WB: Humanity is a meaningless abstraction. As Korzybski always says, “Who is doing what, where and when.” Are you talking about Columbians in an earthquake, Ethiopians in a famine, Americans in a country club, ethnic minorities in a ghetto? The punctuationalist theory of evolution seems to point to the fact that changes occur in small isolated groups and the tendency is towards standardization. In any case, take a species, probably only a very small fraction would be involved in evolutionary alterations. Maybe about one in a million and that’s, biologically speaking, very good odds.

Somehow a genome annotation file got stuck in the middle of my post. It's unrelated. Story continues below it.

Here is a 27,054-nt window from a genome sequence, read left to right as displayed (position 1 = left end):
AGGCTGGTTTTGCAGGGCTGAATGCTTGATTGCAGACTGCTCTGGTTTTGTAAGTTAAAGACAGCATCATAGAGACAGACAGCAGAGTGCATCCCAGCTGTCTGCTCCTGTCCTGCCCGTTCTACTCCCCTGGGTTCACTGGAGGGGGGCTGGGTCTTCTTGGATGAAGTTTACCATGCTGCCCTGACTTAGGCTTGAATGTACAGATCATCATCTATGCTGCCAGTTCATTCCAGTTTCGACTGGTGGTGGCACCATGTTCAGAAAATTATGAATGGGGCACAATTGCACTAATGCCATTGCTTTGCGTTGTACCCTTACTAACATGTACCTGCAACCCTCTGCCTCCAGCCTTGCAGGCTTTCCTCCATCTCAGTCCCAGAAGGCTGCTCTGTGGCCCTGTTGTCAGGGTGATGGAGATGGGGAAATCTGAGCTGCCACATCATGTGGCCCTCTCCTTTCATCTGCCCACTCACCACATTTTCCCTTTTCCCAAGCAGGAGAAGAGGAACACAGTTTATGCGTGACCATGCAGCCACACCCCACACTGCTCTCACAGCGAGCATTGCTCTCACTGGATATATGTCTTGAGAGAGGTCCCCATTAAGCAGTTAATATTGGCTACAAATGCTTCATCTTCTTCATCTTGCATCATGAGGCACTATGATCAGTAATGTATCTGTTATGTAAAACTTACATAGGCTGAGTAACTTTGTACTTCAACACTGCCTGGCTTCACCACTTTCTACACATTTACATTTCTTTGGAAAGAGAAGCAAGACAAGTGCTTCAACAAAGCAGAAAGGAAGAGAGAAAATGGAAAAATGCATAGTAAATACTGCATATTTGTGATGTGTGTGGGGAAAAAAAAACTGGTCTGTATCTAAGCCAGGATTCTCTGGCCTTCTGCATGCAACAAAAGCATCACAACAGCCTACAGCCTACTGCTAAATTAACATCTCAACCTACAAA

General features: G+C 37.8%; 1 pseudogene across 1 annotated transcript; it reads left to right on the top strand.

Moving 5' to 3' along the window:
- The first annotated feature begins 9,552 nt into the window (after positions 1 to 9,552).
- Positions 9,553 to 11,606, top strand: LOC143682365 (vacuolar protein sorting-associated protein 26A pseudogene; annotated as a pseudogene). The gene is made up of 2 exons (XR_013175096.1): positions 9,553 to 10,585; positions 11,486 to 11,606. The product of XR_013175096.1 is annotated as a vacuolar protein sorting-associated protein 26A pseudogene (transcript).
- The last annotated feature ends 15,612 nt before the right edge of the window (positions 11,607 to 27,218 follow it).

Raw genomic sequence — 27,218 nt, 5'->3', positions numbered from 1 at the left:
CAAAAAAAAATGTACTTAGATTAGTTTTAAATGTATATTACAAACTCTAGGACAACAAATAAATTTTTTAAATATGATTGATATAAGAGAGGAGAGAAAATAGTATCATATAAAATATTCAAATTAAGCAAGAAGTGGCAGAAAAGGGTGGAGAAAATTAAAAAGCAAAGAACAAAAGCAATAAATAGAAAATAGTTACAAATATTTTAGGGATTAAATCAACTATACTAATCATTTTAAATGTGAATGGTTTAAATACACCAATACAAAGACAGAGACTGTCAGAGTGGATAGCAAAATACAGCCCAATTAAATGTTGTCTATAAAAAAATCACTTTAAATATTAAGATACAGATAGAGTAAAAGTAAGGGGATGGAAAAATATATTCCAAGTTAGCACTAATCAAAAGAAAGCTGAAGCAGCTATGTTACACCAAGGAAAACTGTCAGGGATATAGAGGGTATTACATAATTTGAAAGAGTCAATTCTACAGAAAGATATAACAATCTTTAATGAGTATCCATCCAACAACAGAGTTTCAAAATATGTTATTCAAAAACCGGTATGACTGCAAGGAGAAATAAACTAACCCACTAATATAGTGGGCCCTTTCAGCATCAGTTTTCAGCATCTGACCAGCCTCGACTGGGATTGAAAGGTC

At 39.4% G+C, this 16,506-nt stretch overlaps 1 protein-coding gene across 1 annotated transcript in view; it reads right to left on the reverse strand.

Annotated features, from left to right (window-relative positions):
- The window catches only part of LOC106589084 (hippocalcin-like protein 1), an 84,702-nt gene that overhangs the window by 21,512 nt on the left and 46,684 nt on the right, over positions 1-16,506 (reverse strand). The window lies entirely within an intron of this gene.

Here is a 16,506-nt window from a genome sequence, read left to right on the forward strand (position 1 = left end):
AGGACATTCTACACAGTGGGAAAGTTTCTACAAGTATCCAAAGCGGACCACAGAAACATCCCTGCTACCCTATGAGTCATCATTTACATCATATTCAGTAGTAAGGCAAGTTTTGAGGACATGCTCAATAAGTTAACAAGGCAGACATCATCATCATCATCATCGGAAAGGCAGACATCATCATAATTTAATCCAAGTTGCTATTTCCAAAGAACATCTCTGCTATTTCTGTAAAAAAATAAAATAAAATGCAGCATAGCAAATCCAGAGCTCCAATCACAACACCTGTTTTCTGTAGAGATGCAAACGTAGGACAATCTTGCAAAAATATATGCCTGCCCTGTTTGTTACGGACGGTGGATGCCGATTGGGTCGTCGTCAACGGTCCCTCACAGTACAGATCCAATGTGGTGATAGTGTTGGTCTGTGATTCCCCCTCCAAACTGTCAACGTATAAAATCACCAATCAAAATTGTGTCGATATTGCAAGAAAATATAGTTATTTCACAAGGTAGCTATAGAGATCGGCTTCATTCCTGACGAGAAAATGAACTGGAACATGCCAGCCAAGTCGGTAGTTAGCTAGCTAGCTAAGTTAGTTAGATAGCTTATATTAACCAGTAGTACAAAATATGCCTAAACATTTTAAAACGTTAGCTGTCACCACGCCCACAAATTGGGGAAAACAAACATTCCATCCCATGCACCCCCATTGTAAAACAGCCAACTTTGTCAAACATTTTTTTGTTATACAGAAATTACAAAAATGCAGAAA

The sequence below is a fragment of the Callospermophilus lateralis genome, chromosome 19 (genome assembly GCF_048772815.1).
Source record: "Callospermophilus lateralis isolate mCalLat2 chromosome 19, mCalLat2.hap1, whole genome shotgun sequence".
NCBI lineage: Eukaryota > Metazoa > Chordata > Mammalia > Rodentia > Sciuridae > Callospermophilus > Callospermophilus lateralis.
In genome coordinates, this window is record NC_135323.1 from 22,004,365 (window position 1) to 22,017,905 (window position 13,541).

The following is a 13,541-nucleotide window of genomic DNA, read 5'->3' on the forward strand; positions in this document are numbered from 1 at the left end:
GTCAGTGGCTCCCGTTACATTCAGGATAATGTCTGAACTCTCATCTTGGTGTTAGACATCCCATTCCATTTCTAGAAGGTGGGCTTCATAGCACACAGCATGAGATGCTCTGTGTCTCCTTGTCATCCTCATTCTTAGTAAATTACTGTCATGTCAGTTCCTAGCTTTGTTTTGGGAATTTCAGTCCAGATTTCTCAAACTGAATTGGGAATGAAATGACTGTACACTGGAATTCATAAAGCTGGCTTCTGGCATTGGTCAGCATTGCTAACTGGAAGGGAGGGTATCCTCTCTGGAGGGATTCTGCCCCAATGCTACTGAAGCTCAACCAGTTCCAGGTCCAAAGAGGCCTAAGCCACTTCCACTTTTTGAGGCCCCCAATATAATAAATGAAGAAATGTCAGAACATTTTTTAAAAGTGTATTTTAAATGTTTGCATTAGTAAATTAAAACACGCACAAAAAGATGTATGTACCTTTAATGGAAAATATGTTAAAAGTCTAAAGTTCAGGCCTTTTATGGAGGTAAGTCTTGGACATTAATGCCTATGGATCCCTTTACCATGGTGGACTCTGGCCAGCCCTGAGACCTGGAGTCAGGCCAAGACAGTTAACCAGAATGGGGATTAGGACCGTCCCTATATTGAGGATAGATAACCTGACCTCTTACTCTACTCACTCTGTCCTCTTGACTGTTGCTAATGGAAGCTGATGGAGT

Faustin Bray’s Sound Photosynthesis offers audio and video  of  Richard Feynman, John Lilly, Terence McKenna, Robert Anton Wilson and many others here. 

Aug 24 2012

The Interiorization Of The Body. The Exteriorization Of The Mind (MONDO 2000 History Project Entry #26)

 

A small excerpt from an interview with Terence McKenna from the 1st issue of High Frontiers, the magazine that would eventually become MONDO 2000.

hf) …I saw a quote which I had copied down from you, which said that “the future is leading toward the interiorization of the body and the exteriorization to the mind.” What do you mean?